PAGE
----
In the early days, nobody got it.
It took long years, though, for them to convince the world that they weren’t just hallucinating.
Smith and Catmull first joined forces on Long Island as part of a computer graphics group assembled by millionaire Alexander Schure. In 1980, George Lucas lured them to Industrial Light & Magic in Marin County, but not even he was really convinced their graphics were useful yet for visual effects, says Smith. “George Lucas looked at us as hardware,” Smith tells Variety, “but that was his mistake.”
Part of the problem, says Smith, was that computer graphics “just cost too much. The cost of computation was too high.” Moore’s Law, which holds that computing power roughly doubles every 18 months, suggested that sometime in the 1980s, they’d be able to make a movie.
In the meantime, they had to earn their keep at Lucasfilm, building graphics-oriented computers for ILM and doing their CGI experiments under the banner of general R&D.
Meanwhile, a young animator at Disney, John Lasseter, was having the same vision. He’d seen the early work on “Tron” and was convinced that this technology would fulfill Walt Disney’s dream of putting more depth into animation — the same dream that had led to the development of the famed multiplane camera decades before. He helped put together a demo film to prove his point.
“It fell on deaf eyes,” Lasseter said in a recent speech. “I was told (Disney brass) was only interested in computer animation if it could make (traditional animation) faster or makes it cheaper.”
Not long after, Catmull asked Lasseter what he thought about doing animated characters on a computer.
“Well,” Lasseter replied, “I just got fired by Disney. I got nothing else to lose. Let’s go!” So he migrated up to the Bay Area and ILM.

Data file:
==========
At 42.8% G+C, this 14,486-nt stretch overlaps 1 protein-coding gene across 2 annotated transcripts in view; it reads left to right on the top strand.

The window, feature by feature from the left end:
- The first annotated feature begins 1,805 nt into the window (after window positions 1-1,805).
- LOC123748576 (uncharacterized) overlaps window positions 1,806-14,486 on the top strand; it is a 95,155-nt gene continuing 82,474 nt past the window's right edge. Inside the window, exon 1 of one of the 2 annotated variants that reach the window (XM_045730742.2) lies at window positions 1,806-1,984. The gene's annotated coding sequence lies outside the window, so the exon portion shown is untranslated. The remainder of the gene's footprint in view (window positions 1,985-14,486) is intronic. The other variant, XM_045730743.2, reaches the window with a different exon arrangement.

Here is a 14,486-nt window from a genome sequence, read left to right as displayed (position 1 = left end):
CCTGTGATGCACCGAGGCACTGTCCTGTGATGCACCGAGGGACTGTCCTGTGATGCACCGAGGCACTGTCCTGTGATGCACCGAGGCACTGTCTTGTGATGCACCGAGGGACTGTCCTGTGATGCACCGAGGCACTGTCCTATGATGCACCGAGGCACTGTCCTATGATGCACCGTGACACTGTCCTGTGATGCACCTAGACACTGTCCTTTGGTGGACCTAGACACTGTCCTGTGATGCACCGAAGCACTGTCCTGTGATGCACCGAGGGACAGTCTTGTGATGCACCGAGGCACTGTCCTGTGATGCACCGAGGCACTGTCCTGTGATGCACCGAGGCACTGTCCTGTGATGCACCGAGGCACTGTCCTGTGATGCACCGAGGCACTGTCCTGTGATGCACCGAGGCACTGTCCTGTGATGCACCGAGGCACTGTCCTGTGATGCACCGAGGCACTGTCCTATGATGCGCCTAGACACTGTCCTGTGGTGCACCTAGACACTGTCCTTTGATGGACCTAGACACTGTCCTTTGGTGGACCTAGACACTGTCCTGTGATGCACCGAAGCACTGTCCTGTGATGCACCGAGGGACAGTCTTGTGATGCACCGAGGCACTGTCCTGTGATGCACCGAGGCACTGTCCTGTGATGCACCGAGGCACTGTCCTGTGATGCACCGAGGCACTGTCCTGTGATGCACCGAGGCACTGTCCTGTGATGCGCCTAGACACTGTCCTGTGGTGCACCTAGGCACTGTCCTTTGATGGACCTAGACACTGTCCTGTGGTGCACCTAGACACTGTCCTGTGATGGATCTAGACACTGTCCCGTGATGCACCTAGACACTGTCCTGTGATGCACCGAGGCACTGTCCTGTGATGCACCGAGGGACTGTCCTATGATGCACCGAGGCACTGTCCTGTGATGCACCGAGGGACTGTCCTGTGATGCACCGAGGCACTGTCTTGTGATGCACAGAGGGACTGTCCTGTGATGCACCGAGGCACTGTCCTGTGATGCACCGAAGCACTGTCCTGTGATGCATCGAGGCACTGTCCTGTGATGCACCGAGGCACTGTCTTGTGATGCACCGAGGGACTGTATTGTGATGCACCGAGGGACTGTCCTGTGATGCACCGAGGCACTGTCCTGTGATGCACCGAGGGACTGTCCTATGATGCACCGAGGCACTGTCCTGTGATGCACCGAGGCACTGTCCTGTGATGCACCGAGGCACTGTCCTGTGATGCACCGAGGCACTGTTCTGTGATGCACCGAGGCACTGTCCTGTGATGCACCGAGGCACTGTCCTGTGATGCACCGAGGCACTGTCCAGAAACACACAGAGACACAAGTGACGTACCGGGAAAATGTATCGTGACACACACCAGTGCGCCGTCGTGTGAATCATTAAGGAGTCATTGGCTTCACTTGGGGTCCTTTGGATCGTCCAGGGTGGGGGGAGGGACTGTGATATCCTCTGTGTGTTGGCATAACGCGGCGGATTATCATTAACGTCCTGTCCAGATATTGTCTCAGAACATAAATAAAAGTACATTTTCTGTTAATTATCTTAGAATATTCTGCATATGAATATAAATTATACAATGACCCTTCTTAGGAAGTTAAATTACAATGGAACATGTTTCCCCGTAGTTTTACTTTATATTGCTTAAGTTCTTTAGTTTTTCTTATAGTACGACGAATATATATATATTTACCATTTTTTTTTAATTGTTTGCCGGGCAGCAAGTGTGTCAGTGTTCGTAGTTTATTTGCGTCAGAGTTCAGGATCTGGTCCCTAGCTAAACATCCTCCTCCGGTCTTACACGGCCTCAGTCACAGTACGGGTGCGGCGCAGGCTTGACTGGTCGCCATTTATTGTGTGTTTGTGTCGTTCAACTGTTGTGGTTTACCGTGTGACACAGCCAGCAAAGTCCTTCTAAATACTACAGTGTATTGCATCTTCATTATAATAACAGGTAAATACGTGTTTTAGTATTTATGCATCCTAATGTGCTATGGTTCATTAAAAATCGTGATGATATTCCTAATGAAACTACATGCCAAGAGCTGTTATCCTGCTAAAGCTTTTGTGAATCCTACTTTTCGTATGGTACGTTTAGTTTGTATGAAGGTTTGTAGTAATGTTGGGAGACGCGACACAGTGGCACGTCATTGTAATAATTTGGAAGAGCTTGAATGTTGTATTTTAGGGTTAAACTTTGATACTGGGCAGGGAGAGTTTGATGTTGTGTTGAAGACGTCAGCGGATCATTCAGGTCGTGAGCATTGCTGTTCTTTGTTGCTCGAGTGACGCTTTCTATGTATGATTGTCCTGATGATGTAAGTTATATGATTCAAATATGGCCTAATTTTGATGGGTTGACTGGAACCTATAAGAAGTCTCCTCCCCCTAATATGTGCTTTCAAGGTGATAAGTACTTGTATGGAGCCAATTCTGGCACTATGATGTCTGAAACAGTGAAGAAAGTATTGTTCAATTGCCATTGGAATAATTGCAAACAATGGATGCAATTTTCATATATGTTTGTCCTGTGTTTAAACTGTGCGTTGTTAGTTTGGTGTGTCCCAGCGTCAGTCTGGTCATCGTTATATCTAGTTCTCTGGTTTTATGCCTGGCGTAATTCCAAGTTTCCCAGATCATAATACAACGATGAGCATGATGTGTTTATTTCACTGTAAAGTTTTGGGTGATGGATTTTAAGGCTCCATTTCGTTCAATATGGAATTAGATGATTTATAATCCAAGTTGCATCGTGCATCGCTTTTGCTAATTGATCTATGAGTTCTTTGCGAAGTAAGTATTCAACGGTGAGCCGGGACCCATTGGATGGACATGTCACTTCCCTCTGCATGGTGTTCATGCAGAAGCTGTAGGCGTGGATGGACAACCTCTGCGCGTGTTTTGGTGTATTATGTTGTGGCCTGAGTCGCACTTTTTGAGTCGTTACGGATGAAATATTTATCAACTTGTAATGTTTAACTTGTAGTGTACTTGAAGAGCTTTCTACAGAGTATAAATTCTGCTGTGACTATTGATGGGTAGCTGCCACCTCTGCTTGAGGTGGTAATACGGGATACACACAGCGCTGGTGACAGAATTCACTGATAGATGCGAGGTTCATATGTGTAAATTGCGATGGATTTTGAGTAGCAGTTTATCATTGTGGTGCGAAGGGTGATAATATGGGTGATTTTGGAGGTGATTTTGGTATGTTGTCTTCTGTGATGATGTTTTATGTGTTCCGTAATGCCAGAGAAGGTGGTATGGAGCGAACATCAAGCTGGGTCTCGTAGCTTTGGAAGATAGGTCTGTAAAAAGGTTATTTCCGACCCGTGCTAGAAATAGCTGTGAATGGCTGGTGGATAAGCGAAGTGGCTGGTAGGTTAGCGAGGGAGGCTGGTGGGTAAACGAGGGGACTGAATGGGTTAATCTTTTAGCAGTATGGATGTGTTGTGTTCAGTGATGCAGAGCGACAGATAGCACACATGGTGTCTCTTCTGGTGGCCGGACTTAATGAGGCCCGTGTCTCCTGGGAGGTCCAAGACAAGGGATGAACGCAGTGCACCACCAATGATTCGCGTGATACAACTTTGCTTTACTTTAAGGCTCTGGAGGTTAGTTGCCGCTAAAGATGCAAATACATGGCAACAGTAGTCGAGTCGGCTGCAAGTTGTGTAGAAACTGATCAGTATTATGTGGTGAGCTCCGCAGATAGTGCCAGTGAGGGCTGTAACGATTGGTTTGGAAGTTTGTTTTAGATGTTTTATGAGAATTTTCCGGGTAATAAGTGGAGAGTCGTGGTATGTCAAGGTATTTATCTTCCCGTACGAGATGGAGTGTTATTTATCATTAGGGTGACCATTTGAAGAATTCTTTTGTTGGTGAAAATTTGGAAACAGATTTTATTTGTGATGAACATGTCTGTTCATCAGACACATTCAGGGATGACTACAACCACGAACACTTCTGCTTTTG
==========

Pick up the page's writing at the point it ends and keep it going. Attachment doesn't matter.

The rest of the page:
The team’s break came when Paramount approached Lucasfilm looking for two vfx assignments for 1982 release “Star Trek II: The Wrath of Khan,” including the eye-grabbing “Genesis” sequence that featured prominently in the film’s trailer and convinced the business that these computer graphics guys were up to something interesting.
Unfortunately for Lucas, in 1983 he needed cash for his divorce settlement. He put Lucasfilm’s Computer Division (including Pixar forebear the Graphics Group) up for sale, asking $30 million. Apple co-founder Steve Jobs offered $5 million.
At that point, Smith and Catmull approached Disney, hoping the Mouse would buy half the unit for $15 million; Jeffrey Katzenberg vetoed the deal.
Ross Perot, then part of the General Motors board, lined up Philips Electronics and GM to back an offer near Lucas’ asking price, but the deal fell apart at the last moment.
Jobs wound up acquiring Pixar at his bargain price, putting up another $5 million from his own pocket to capitalize the company, bringing his total outlay to $10 million.
At the time, the purchase was billed as the sale of Lucasfilm’s hardware division. About 40 Lucasfilm employees came along, including Smith and Lasseter. With no consensus on what to call the company, the group adopted the name Pixar after the Pixar graphics computer they had invented. Catmull became prexy and Jobs CEO — the pair are recognized by Pixar as its founders.